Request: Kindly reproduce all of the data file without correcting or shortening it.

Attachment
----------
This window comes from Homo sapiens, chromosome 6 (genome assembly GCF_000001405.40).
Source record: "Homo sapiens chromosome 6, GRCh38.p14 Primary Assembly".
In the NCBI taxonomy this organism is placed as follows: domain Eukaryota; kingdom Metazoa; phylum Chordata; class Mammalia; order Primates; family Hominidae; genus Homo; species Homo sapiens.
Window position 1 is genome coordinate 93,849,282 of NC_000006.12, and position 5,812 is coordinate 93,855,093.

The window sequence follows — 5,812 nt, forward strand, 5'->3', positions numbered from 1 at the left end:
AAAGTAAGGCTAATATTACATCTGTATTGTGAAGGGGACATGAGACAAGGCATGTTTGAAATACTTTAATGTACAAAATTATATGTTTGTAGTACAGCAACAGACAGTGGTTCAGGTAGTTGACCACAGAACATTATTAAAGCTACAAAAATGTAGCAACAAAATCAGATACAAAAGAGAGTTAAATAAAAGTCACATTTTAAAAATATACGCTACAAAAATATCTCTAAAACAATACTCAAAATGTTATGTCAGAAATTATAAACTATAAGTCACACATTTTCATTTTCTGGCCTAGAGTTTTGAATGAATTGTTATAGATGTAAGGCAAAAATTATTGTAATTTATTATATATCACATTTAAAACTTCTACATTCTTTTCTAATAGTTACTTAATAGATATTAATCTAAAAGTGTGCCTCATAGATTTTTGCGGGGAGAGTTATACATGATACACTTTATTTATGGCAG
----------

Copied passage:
This window comes from Homo sapiens, chromosome 6 (genome assembly GCF_000001405.40).
Source record: "Homo sapiens chromosome 6, GRCh38.p14 Primary Assembly".
In the NCBI taxonomy this organism is placed as follows: domain Eukaryota; kingdom Metazoa; phylum Chordata; class Mammalia; order Primates; family Hominidae; genus Homo; species Homo sapiens.
Window position 1 is genome coordinate 93,849,282 of NC_000006.12, and position 5,812 is coordinate 93,855,093.

The window sequence follows — 5,812 nt, forward strand, 5'->3', positions numbered from 1 at the left end:
AAAGTAAGGCTAATATTACATCTGTATTGTGAAGGGGACATGAGACAAGGCATGTTTGAAATACTTTAATGTACAAAATTATATGTTTGTAGTACAGCAACAGACAGTGGTTCAGGTAGTTGACCACAGAACATTATTAAAGCTACAAAAATGTAGCAACAAAATCAGATACAAAAGAGAGTTAAATAAAAGTCACATTTTAAAAATATACGCTACAAAAATATCTCTAAAACAATACTCAAAATGTTATGTCAGAAATTATAAACTATAAGTCACACATTTTCATTTTCTGGCCTAGAGTTTTGAATGAATTGTTATAGATGTAAGGCAAAAATTATTGTAATTTATTATATATCACATTTAAAACTTCTACATTCTTTTCTAATAGTTACTTAATAGATATTAATCTAAAAGTGTGCCTCATAGATTTTTGCGGGGAGAGTTATACATGATACACTTTATTTATGGCAG